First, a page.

Interview with Alfred Evans, May 1973 [audio]
- Working for Louise du Pont Crowninshield; Emigrating from Canada; moving to Florida with the du Pont familyKeywords: Boca Grande, Florida; Crowninshield, Louise du Pont, 1877-1958; Harry Widdow's grocery store; immigration; Montchanin, Delaware; Newfoundland, CanadaTranscript: This is an oral interview with Alfred Evans in May, 1973 at Boca Grande, Florida. Mr. Evans was Mrs. Louise Crowninshield's second chauffeur during the last five years of her lifetime.
Ward: How did you happen to work for Mrs. Crowninshield?
Evans: Well, I came through immigration I think in 1923 through my brother, W. Evans, somewhere around there, I drove before I came down that winter. I drove Episcopal minister on dog team and he wanted me to come down so I decided to get everything straightened up.
Ward: That was in Newfoundland?
Evans:Yes, Newfoundland. Came through Hamilton, Mass. The Episcopal minister wentthere as minister of Christ Church.
Ward: Now, when did you first meet Mrs. Crowninshield?
Evans: June of 1954, after World War II. In World War II, I was in the Air Corps and I was stationed in Alabama and these people owned one third of Alabama at one time. They wanted me to stay there and I spent my winters there. I came back this time, my brother asked me if I wanted a chauffeur's job and I said "yes" without thinking of taking it. I was in the construction business. He came up one night and he told me that Mrs. Crowninshield had called him and he wrote to her and told her that Imight be interested in the chauffeur's job. So I called him up in Boston and he said, "You better call Mrs. Crowninshield, you said you'd take the job," so I called her up and she said that she was very sorry that I had another job and didn't tell her what I was doing. She said, "Will you come and see me in June?" "Yes I will." So I went and saw her and finally ended up my job. I told her if the job was open by OctoberI'd get rid of my contract and I would come. She said that would be fine so that's howI started with her. Two days, I think, after we got to Marblehead we left and went toWilmington, Delaware and we stayed in the original du Pont house there every springfor one month and in November.
Ward: Was that the first time you had been to Delaware?
Evans: Yes, first time. Montchanin is the name of the Place-
Ward: What kind of a car were you driving at that time?
Evans:I drove her Cadillac. She had a Cadillac, a Buick, and a Pontiac, several trucks there on the farm. I was amazed to see the flowers in the front of the house as I walked through.
Ward: Did you help to move down here when they came to Florida?
Evans: Yes, I took the girls, 3 dogs and a parrot. It took about 4 days to get down there. We stayed in Wilmington of course the first night. We stayed in Halifax, I think, that section of Virginia the second night and the next night and the next night if I remember correctly we went to South Carolina and the next night we got toStark, Florida. They were fixing 301 then. We spent the night there and then they told us to get to sleep early and start to catch the ferry to get across. We got the 3:00 ferry and Henry met us down at the ferry and showed us the way up, like a narrow road going through trees, angles, everything.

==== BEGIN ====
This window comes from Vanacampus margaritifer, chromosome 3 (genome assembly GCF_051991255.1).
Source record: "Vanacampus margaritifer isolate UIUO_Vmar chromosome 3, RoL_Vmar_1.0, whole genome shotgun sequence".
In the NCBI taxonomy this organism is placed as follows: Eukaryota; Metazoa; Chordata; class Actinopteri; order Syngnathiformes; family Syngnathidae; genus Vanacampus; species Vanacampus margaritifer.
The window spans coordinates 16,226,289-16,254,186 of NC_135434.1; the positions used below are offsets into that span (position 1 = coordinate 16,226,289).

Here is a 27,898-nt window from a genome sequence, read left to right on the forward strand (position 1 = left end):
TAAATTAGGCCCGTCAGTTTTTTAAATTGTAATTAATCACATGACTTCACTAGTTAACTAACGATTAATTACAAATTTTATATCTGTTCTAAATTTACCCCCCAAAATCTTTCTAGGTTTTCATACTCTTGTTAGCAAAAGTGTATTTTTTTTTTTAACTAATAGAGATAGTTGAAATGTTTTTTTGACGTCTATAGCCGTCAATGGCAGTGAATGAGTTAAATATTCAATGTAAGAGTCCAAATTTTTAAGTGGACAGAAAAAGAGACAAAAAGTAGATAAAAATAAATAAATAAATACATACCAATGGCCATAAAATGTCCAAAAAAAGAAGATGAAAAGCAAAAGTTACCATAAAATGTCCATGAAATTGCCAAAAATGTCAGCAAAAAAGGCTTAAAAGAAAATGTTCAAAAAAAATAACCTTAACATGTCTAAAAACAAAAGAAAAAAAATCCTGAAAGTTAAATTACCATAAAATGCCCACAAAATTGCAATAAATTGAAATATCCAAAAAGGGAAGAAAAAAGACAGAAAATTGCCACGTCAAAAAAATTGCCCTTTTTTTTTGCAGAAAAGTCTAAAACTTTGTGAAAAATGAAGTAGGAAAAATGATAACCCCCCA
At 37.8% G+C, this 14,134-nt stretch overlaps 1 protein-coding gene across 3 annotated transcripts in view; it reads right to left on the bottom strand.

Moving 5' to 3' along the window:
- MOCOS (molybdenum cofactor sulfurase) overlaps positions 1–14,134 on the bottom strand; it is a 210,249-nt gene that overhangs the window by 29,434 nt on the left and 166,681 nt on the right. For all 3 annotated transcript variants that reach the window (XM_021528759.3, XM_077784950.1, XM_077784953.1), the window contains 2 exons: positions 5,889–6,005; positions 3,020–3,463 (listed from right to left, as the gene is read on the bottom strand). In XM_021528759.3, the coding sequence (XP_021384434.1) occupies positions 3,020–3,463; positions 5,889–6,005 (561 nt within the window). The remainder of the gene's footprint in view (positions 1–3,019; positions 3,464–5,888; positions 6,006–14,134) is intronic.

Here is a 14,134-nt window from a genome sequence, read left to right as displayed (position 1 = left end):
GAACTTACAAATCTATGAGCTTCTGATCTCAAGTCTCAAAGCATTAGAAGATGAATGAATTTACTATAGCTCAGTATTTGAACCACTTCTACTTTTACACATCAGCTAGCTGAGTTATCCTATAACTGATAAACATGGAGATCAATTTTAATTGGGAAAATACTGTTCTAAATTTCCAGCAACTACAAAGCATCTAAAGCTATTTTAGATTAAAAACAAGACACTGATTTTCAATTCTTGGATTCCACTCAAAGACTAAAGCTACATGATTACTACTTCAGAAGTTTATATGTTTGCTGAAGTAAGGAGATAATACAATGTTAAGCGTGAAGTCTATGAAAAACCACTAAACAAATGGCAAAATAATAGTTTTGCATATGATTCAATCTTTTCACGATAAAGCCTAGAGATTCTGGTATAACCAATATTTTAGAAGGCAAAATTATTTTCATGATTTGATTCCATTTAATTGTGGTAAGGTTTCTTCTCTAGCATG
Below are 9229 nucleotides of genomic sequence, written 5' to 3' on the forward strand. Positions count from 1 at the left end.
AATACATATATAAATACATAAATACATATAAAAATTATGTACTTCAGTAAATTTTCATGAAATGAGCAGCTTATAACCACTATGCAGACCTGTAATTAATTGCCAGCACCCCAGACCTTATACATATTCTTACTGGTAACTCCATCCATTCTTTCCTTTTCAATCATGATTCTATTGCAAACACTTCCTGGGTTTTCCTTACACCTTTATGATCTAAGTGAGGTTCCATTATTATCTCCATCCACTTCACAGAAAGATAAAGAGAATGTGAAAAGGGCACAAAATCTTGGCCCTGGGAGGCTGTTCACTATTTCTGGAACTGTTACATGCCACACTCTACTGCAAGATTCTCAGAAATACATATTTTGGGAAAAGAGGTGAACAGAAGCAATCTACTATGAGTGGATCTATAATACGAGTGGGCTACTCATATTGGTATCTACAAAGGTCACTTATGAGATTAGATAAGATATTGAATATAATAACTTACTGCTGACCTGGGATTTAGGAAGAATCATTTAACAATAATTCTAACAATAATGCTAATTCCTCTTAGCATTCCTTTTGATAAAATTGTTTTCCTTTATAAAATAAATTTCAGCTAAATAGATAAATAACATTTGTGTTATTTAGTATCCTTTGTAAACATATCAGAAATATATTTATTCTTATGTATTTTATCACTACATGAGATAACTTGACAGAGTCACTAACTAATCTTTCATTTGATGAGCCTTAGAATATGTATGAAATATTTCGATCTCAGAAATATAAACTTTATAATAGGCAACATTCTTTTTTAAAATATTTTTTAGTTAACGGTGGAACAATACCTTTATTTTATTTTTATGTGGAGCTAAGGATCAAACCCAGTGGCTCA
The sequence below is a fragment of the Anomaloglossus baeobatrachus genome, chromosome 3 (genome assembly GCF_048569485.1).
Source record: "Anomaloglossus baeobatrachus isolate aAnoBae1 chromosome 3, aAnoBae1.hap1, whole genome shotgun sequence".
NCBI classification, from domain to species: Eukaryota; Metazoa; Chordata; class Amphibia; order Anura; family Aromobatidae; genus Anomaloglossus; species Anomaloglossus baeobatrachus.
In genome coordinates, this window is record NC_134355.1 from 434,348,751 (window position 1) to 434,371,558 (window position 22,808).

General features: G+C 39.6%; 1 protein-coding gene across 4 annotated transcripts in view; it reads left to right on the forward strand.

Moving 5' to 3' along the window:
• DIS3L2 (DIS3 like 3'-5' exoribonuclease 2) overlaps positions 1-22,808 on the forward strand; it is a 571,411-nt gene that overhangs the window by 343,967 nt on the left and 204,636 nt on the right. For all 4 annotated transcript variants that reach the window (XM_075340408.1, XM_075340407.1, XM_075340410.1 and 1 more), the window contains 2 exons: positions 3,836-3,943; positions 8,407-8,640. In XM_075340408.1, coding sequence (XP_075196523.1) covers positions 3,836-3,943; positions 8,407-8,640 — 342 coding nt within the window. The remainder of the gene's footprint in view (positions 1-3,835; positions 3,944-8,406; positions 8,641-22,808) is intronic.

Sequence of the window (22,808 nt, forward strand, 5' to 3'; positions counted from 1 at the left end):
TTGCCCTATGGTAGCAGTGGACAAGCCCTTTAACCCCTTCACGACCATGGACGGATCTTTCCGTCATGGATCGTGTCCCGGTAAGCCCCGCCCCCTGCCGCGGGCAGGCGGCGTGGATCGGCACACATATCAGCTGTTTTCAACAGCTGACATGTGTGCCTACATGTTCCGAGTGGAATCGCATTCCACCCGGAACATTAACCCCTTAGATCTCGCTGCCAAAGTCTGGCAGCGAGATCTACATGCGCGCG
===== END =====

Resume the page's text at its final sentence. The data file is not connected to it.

Ward: What have been the biggest changes you have seen in Boca Grande between that time and this?
Evans: The biggest change is what they are doing right now - canals, roads across. Ofcourse I don't like it as well.
Ward: What were some of the first activities that Mrs. Crowninshield started doing down here?
Evans: Of course she had started quite a while before I came with her in '54 and she had started a woman's club and clinic. That was before I came down and Mary said when they first came down that they moved into this fisherman's shack-cottage and the pump was out in the yard and she and Mrs. Crowninshield had to pump the water for washing and cooking and so forth, and a little narrow road there that the people from the station pushed the cart up with the bags, etc. There was no road there at that time. That's what they tell me. Of course when I came the road was there and all - alsolights on the road, and so forth. We had a sewer. Streets was lined with these Australian pines, very beautiful. Right across from Fugates where this gas station is now was a forest of trees there. Down to the marina, you got your gas. Harry Widdows had a grocery store.
- Crowinshield family fishing; memories of Mr. Crowinshield; Lousie du Pont Crowinshield's physical pain and philanthropyKeywords: African Americans; Bird watching; Crowinshield family; Crowninshield, Louise du Pont, 1877-1958; Fishing; PhilantropyTranscript: Ward: Speaking of the little cottage, did Mrs. Crowninshield go fishing?
Evans: Mr. Crowninshield was the one who iked fishing. She went fishing but she didn'tcare for fishing. She liked to go like on up to the little Gasparilla and take rides up there, have picnics, and then she used to go over to see the birds come in at Useppa and that was very interesting.
Ward: What type of birds?
Evans: All types. They would take their lunch or their supper with them and they just had it in the boat there and watched the birds come in to roost about 5:00, started flying on the roof - pelicans, all kinds of birds. I can't mention all of them.
Ward: That was the little island across from Boca Grande?
Evans: Yes, about seven miles, Useppa Mongongo. Were you over there? She took those trips quite often in the evening. She asked me to go along because I liked it. I liked the water.